3) ‘lake’, which in Latin and Old Irish looks like *loku/lkew, but in Greek is *leymon-, similarly in Tocharian.
    4) *kan- ‘sing’ (vb.), compared to peyH- in Tocharian and Slavonic.
    The following two characters also support the Italo-Celtic grouping, but do not actually compel it, because it’s possible (though very unlikely) that they are shared primitive characters that once existed in other languages, conceivably even PIE itself, but were lost everywhere else.
    5) Thematic optative in .
    6) Superlative in *-ismmo-.
    Indeed, once you have peeled off the outliers of Anatolian and Tocharian, and dealt with the anomalous situation of Germanic (in essence, a satem language that has was thoroughly mugged by a centum one, probably Old Italic), the primary division among the remaining IE languages is between Italo-Celtic and all the rest.

  36. Marie-Lucie:
    I’d simply refrain from using “Gallo-Romance” as a linguistic label: “The Romance dialects of Gaul/France” is the best cover term. As for the Strasburg oaths: as a matter of fact, there are some good reasons to think that the language indeed IS Old Occitan (as opposed to Old French). (Of course, it may also have been some kind of KOINE which cannot be identified with any given group of Romance dialects).
    John Cowan: thanks for the reference. Still, even the stoutest defender of Italo-Celtic would agree that by the time Latin had begun expanding at the expense of Celtic the unity of Italo-Celtic had long been broken.

  37. marie-lucie says:

    I have taught an undergraduate course on the history of French several times – not in great depth of technical detail but emphasizing the link between socio-historical and linguistic developments. I start with Gaul in the Roman Empire: why did the Gauls become so thoroughly Romanized in speech in a relatively short time? Apart from the societal factors, looking at Gaulish in the available sources it seems to me that Gaulish was not so widely different from Latin that the Gauls would have major difficulties learning it (not like the Ionian Greeks learning Turkish, for instance). I would be glad to see the Ringe-Warnow evidence for Italo-Celtic. JC, do you know the full title, etc?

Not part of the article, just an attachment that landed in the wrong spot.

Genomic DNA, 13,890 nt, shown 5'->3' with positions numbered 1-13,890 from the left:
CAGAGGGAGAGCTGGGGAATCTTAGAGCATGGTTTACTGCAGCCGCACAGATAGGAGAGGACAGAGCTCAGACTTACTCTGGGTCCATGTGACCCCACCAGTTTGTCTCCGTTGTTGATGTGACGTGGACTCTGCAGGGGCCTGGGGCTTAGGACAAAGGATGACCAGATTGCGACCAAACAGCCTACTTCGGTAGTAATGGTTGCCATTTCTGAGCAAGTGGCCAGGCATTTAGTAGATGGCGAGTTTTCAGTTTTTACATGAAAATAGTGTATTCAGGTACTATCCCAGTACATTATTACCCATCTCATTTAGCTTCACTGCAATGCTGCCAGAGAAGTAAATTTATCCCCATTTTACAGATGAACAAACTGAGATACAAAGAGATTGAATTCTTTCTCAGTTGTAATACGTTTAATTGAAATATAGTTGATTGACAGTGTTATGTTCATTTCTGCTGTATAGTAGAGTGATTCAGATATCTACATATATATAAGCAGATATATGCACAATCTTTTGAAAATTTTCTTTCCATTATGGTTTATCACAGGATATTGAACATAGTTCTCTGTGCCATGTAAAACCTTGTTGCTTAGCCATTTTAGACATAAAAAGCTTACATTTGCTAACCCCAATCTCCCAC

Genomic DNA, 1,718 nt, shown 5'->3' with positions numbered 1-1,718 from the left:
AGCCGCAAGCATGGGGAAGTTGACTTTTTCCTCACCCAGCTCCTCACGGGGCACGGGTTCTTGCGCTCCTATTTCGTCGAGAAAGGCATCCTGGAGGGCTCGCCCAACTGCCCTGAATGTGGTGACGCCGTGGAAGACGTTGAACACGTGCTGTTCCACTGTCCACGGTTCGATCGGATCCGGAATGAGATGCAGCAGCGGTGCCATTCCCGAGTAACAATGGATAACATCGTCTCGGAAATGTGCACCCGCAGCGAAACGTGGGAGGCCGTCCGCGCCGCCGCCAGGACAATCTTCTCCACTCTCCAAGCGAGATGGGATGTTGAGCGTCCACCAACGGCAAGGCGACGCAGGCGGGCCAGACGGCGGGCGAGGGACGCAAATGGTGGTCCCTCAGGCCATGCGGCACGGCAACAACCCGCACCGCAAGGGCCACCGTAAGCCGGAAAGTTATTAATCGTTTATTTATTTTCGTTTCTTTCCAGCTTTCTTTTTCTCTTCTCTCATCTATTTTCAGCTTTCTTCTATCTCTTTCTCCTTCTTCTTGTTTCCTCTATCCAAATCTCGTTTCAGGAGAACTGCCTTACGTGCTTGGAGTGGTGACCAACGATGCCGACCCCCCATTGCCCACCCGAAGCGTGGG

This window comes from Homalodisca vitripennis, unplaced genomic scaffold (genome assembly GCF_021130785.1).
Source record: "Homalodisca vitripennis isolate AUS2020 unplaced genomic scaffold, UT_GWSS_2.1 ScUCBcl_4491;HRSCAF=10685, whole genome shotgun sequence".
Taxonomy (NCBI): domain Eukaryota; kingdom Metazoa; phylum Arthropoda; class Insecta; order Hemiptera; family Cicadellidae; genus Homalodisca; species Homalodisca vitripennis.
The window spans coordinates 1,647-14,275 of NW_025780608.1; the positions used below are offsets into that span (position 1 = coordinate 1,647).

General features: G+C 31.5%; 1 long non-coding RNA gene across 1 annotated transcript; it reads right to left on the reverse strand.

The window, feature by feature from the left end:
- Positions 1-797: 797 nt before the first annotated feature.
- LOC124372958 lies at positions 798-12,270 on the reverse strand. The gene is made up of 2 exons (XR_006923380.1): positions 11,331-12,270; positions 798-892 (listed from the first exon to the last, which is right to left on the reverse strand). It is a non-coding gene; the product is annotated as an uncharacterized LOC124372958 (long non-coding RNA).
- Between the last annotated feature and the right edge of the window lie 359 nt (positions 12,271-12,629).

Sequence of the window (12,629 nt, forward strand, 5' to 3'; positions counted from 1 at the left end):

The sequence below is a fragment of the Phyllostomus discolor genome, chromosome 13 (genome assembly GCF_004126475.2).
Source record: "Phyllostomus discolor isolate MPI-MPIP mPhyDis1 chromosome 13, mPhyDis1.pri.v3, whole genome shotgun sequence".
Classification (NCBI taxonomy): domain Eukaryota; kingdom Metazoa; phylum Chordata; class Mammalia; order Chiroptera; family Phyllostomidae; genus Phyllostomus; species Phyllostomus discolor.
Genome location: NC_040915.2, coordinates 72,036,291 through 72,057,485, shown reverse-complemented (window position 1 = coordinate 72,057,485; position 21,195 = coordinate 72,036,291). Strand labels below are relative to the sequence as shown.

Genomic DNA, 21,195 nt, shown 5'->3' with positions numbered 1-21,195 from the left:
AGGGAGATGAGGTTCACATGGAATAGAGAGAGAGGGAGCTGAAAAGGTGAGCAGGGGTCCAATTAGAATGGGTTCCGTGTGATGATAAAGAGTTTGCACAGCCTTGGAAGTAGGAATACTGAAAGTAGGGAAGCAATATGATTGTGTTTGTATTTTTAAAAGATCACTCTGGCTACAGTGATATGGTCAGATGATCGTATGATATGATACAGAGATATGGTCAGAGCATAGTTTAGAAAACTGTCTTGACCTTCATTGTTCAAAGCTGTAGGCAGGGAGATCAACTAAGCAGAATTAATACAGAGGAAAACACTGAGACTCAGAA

Etienne: can you point me to a reference about the Old Occitan theory in the Serments? A koine-type version of Late Latin would seem more likely than actual (Old) Old Occitan, unless the troops of Charles le Chauve were originally from the South (but there the Frankish presence which influenced the development of French was not terribly strong). Again, the language of the Serments cannot be called “Old French” since that label is normally used for a much later version (the Chanson de Roland, one of the characteristic Old French texts, was written long after the time of Charlemagne).

  38. Marie-Lucie:
    I too have taught undergraduate courses on the history of Latin/Romance: while Gaulish certainly was similar to Latin, I suspect social and geographical factors were more important than linguistic ones: after all, Celtic survived in the British isles, whereas neither Iberian nor Etruscan (both rather unlike Latin) survived. More importantly, there is little about the later evolution of Latin in Gaul that suggests that any of the differences between Latin and Gaulish affected the Latin that came to replace Gaulish.
    I have no reference at hand on the Old Occitan origin of the Strasburg Oaths to give you (not least because my books/articles are all in boxes right now), but I do have one piece of evidence in support of this view (which is original with me, although I would not be surprised if some scholar had hit upon it earlier):
    In the Oaths we find fluctuation in spelling with the word for brother (spelled FRADRE, FRADRA) and the name “Charles” (spelled KARLA, KARLO). Now, we know that in Old French and Old Provencal (but not in Franco-Provencal, which keeps the final vowels of FRATRE(M) and CAROLU(M) distinct right down to the present) both words ended in schwa, and it has been argued that the fluctuation in spelling indicates that the same is true in the language of the Oaths: in the absence of a fixed spelling the scribe couldn’t decide which letter to use. So far so good?